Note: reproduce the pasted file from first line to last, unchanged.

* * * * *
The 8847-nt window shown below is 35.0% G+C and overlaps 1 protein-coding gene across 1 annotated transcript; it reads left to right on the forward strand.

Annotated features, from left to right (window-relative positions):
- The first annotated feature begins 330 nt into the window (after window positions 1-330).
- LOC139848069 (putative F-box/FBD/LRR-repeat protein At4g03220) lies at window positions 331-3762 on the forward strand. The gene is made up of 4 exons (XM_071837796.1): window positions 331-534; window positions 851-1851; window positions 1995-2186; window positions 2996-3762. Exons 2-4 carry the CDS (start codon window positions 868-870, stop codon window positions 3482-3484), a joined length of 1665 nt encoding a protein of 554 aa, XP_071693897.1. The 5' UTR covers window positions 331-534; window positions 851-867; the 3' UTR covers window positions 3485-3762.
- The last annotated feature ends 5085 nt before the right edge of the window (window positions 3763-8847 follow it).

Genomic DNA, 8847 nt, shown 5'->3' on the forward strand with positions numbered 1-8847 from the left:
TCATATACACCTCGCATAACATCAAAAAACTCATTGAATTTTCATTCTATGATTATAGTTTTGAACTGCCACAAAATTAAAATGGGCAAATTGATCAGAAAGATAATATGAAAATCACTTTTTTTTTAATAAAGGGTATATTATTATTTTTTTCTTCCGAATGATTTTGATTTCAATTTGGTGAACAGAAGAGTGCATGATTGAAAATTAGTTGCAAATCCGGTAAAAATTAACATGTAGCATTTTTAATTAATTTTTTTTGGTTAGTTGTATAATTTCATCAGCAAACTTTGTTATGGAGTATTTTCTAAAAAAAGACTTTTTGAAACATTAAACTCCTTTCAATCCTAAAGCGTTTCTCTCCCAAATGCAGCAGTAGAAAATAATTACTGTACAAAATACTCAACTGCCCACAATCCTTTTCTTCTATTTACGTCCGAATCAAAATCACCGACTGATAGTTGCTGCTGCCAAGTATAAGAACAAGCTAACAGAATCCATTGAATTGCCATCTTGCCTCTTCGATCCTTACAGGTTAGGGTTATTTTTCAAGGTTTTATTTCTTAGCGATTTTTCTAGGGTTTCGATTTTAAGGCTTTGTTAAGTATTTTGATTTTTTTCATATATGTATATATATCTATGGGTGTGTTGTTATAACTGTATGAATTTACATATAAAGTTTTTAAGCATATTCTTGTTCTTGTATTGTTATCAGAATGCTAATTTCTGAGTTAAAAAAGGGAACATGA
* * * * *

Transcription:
The 8847-nt window shown below is 35.0% G+C and overlaps 1 protein-coding gene across 1 annotated transcript; it reads left to right on the forward strand.

Annotated features, from left to right (window-relative positions):
- The first annotated feature begins 330 nt into the window (after window positions 1-330).
- LOC139848069 (putative F-box/FBD/LRR-repeat protein At4g03220) lies at window positions 331-3762 on the forward strand. The gene is made up of 4 exons (XM_071837796.1): window positions 331-534; window positions 851-1851; window positions 1995-2186; window positions 2996-3762. Exons 2-4 carry the CDS (start codon window positions 868-870, stop codon window positions 3482-3484), a joined length of 1665 nt encoding a protein of 554 aa, XP_071693897.1. The 5' UTR covers window positions 331-534; window positions 851-867; the 3' UTR covers window positions 3485-3762.
- The last annotated feature ends 5085 nt before the right edge of the window (window positions 3763-8847 follow it).

Genomic DNA, 8847 nt, shown 5'->3' on the forward strand with positions numbered 1-8847 from the left:
TCATATACACCTCGCATAACATCAAAAAACTCATTGAATTTTCATTCTATGATTATAGTTTTGAACTGCCACAAAATTAAAATGGGCAAATTGATCAGAAAGATAATATGAAAATCACTTTTTTTTTAATAAAGGGTATATTATTATTTTTTTCTTCCGAATGATTTTGATTTCAATTTGGTGAACAGAAGAGTGCATGATTGAAAATTAGTTGCAAATCCGGTAAAAATTAACATGTAGCATTTTTAATTAATTTTTTTTGGTTAGTTGTATAATTTCATCAGCAAACTTTGTTATGGAGTATTTTCTAAAAAAAGACTTTTTGAAACATTAAACTCCTTTCAATCCTAAAGCGTTTCTCTCCCAAATGCAGCAGTAGAAAATAATTACTGTACAAAATACTCAACTGCCCACAATCCTTTTCTTCTATTTACGTCCGAATCAAAATCACCGACTGATAGTTGCTGCTGCCAAGTATAAGAACAAGCTAACAGAATCCATTGAATTGCCATCTTGCCTCTTCGATCCTTACAGGTTAGGGTTATTTTTCAAGGTTTTATTTCTTAGCGATTTTTCTAGGGTTTCGATTTTAAGGCTTTGTTAAGTATTTTGATTTTTTTCATATATGTATATATATCTATGGGTGTGTTGTTATAACTGTATGAATTTACATATAAAGTTTTTAAGCATATTCTTGTTCTTGTATTGTTATCAGAATGCTAATTTCTGAGTTAAAAAAGGGAACATGA